In comparison to buying alcohol in Europe, doing so in Morocco is a little more complicated than you might imagine. However, you’ll get there in the end! Here’s an overview of where you can generally buy alcohol in Morocco and particularly in Marrakech.
This article will explain all you need to know about alcohol when on holiday in Morocco and where you can source it. The second part deals specifically with Marrakech. There’s also an interactive map where you’ll quickly be able to get your bearings and see where to buy alcohol in Marrakech.
- 1 Basic facts about alcohol in Morocco
- 2 Where can you get alcohol in Morocco?
- 3 Where can you buy alcohol in Marrakech?
- 4 Conclusion
Basic facts about alcohol in Morocco
First things first: Alcohol plays virtually no part in the daily lives of most Moroccans. The vast majority of Muslims don’t drink. Generally, you’ll be served water, soft drinks or juice when having a meal. There’s also Thé à la Menthe, which Moroccan’s jokingly call Whiskey Berber. This national drink is made of strong green tea, lots of mint and loads of sugar. It’s really delicious but doesn’t contain any alcohol. Nonetheless, you’ll find it invigorating and exceptionally tasty.
If you’re looking to by a bottle of wine in a medina in one of the country’s larger cities, you’ll come across many shops, but will soon realise that alcohol is only sold in certain places in Morocco. This might unsettle certain wine lovers at first, but the fact that alcohol plays such a small part of life in Moroccan life also has a few beneficial spin-offs.
You’ll experience a different sense of security in Morocco. While many alcohol-fuelled fights tend to break out at German village festivals after midnight, things are different in Morocco. Thousands of people freely wander around the Jemaa el Fna at night and it’s an extremely peaceful and harmonious place.
The exegesis of the Quran and its ‘dry’ consequences: The Islamic ban on alcohol
Morocco is an Islamic country. It’s a well-known fact that the Koran forbids Muslims from drinking alcohol. However, this prohibition didn’t always exist and things used to be quite different. The current situation stems from a long history of the interpretation of the Scriptures. Surprisingly, the Qur’an actually contains Suras that encourage drinking alcohol.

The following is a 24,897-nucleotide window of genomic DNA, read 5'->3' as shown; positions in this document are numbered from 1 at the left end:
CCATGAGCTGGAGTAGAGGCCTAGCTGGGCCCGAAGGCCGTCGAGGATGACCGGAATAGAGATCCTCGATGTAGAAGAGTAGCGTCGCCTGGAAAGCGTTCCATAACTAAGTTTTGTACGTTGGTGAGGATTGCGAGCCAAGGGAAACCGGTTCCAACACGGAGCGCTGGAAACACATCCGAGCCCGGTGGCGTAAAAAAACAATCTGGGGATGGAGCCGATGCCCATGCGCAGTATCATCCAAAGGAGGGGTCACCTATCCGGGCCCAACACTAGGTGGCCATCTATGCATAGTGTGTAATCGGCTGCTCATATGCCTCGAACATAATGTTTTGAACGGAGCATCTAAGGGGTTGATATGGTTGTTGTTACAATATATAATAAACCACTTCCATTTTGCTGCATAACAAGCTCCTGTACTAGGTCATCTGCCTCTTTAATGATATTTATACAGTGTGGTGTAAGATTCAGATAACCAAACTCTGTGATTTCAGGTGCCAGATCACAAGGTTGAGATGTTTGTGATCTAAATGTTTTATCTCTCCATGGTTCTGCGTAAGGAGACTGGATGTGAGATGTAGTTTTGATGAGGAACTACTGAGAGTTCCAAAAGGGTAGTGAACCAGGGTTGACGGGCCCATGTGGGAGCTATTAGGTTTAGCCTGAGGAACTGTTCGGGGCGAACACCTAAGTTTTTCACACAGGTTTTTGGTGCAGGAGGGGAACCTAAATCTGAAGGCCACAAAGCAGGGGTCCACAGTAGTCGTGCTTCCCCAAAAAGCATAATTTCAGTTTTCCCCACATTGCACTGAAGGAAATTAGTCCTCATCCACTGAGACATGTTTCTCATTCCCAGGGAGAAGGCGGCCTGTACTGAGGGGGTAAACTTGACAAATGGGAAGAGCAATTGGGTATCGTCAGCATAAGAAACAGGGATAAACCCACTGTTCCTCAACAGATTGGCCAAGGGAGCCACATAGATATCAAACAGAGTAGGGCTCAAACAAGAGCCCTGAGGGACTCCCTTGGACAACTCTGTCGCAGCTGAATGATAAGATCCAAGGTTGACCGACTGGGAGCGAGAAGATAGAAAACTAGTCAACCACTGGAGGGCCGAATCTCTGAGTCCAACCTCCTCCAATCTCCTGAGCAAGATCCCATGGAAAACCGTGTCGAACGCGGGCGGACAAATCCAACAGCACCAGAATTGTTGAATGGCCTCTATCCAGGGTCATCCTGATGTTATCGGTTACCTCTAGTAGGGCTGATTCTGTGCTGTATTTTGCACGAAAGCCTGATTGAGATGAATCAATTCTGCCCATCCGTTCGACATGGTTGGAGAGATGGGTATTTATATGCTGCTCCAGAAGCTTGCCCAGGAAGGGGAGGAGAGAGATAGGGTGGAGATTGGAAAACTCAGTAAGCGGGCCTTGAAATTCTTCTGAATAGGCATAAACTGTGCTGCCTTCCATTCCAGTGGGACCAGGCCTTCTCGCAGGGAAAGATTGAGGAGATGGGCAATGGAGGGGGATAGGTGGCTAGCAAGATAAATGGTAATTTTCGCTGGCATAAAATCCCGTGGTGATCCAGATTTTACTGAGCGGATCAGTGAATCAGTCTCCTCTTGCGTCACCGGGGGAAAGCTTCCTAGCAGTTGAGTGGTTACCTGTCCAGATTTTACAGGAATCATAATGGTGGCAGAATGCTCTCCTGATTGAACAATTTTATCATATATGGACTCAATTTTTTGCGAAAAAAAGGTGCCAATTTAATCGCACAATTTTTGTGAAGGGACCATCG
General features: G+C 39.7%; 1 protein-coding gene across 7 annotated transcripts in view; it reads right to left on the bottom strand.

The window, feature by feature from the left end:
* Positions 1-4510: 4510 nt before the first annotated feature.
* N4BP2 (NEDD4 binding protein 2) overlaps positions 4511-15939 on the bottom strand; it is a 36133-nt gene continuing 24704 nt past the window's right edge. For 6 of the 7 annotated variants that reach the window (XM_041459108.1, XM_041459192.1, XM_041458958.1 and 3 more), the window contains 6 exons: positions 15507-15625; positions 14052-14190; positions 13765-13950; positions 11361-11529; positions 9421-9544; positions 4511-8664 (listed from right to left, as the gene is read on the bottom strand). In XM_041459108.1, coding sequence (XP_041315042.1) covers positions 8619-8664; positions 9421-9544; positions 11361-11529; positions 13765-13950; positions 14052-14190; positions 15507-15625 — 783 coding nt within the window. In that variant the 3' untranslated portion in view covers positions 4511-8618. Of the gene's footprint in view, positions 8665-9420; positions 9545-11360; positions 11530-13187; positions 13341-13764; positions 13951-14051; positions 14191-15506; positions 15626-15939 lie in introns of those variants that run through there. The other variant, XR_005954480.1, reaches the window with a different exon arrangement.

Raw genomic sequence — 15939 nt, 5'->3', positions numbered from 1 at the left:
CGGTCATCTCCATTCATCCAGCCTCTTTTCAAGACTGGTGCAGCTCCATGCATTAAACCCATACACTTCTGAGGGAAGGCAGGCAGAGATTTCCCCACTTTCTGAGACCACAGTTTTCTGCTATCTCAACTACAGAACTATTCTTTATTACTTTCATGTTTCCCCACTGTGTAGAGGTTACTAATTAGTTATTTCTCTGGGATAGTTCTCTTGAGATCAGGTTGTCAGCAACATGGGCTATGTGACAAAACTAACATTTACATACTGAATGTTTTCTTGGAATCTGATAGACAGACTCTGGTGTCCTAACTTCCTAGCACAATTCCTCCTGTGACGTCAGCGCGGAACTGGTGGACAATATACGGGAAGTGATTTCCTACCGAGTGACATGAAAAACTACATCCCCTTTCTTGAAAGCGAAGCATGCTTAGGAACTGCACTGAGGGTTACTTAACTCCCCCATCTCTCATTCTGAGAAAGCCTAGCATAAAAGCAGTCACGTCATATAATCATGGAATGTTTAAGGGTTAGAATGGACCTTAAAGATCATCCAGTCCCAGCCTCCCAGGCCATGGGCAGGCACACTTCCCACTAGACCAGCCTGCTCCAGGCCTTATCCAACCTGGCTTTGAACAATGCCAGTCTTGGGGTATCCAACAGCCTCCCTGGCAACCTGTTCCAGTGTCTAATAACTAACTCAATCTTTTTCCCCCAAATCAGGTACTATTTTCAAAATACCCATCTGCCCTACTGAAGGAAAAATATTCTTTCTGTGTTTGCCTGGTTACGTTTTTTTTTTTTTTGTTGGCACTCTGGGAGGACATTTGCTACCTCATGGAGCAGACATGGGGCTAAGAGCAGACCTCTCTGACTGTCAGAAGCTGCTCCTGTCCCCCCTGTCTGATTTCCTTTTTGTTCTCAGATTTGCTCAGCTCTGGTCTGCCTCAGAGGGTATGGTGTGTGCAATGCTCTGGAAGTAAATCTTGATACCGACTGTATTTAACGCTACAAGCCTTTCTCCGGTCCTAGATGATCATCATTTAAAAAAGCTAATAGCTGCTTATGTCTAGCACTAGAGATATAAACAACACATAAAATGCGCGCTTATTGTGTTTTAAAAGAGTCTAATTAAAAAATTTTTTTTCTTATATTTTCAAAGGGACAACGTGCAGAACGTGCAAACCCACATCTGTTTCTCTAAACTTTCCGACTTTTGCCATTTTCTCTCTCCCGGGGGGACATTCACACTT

To cut a long story short, we can sum up the story behind the interpretation of the Scriptures by saying that once upon a time, Islam approved alcohol consumption. Then, drinking became increasingly frowned upon, especially in connection with gambling. Eventually, at some point, this interpretation swayed towards alcohol being banned for Muslims.
Morocco’s sweet vines and alcohol produced in the country
On the other side of the coin, there’s a different view of the subject. Morocco is ranked 35th among the biggest wine producers of the world. The Meknès region makes excellent red wines such as the Château Roslane. Moreover, grapes such as Alicante, Cabernet Sauvigno, Carignan, Cinsaut, Grenache, Merlot and Syrah are grown for wine production in Morocco.
If you enjoy beer, your choices are pretty restricted, with barely half a dozen Moroccan beers on offer. Casablanca is probably the most popular and is quite a drinkable beer. Somewhat cheaper and not as good is another beer called Flag Speciale.
Moroccan beer: Casablanca and Flag Speciale (Photo: Leberkassemmel)
In the desert areas, with a little luck, you might be offered a sip of homemade palm wine. This tastes a little exotic, but isn’t over the top. If someone invites you to sample homemade schnapps from their own backyard distillery, it’s best to politely decline. Even distilled alcohol doesn’t pass any quality control checks and, worse case scenario, it could cause you very negative health consequences. Although you mat be sorely tempted, it’s best not to succumb, no matter where you are.
Bringing alcohol into Morocco
One option is to carry your own alcohol over from home. Customs regulations allow you to bring in one litre of spirits and the same quantity of wine to Morocco. However, absinthe and anise-based alcoholic drinks aren’t permitted. Having said that, I’m not aware of any cases in Morocco where tourists have had to open their checked-in luggage at the airport customs desk to see what alcohol they have in their bags.
Things to consider when drinking alcohol in Morocco
Alcohol is rarely consumed by Moroccans and doesn’t have a very good image in the country. Many people see it as a Western drug with the potential to corrupt. It’s important to be aware of this and avoid drinking alcohol in public or walking around the city when drunk. This tip is particularly relevant during Ramadan.
In terms of alcohol and driving, Moroccan traffic regulations make it clear that there’s a zero-tolerance approach to drinking and driving and you should stick to this. Don’t expect any leniency if you get caught drink-driving. The message is really simple- never risk drinking and driving. Just don’t do it!
If you buy alcohol in Morocco, you should always have your passport with you. Although you won’t usually have any trouble buying drinks in specific shops or supermarkets, sometimes you’ll be asked to show your ID. Also, if you wish to bring your own alcoholic drinks into the lounge area of your riad, make sure you know the score in advance. Some riads have their own bar and will disapprove of guests bringing in their own alcoholic drinks.
Where can you get alcohol in Morocco?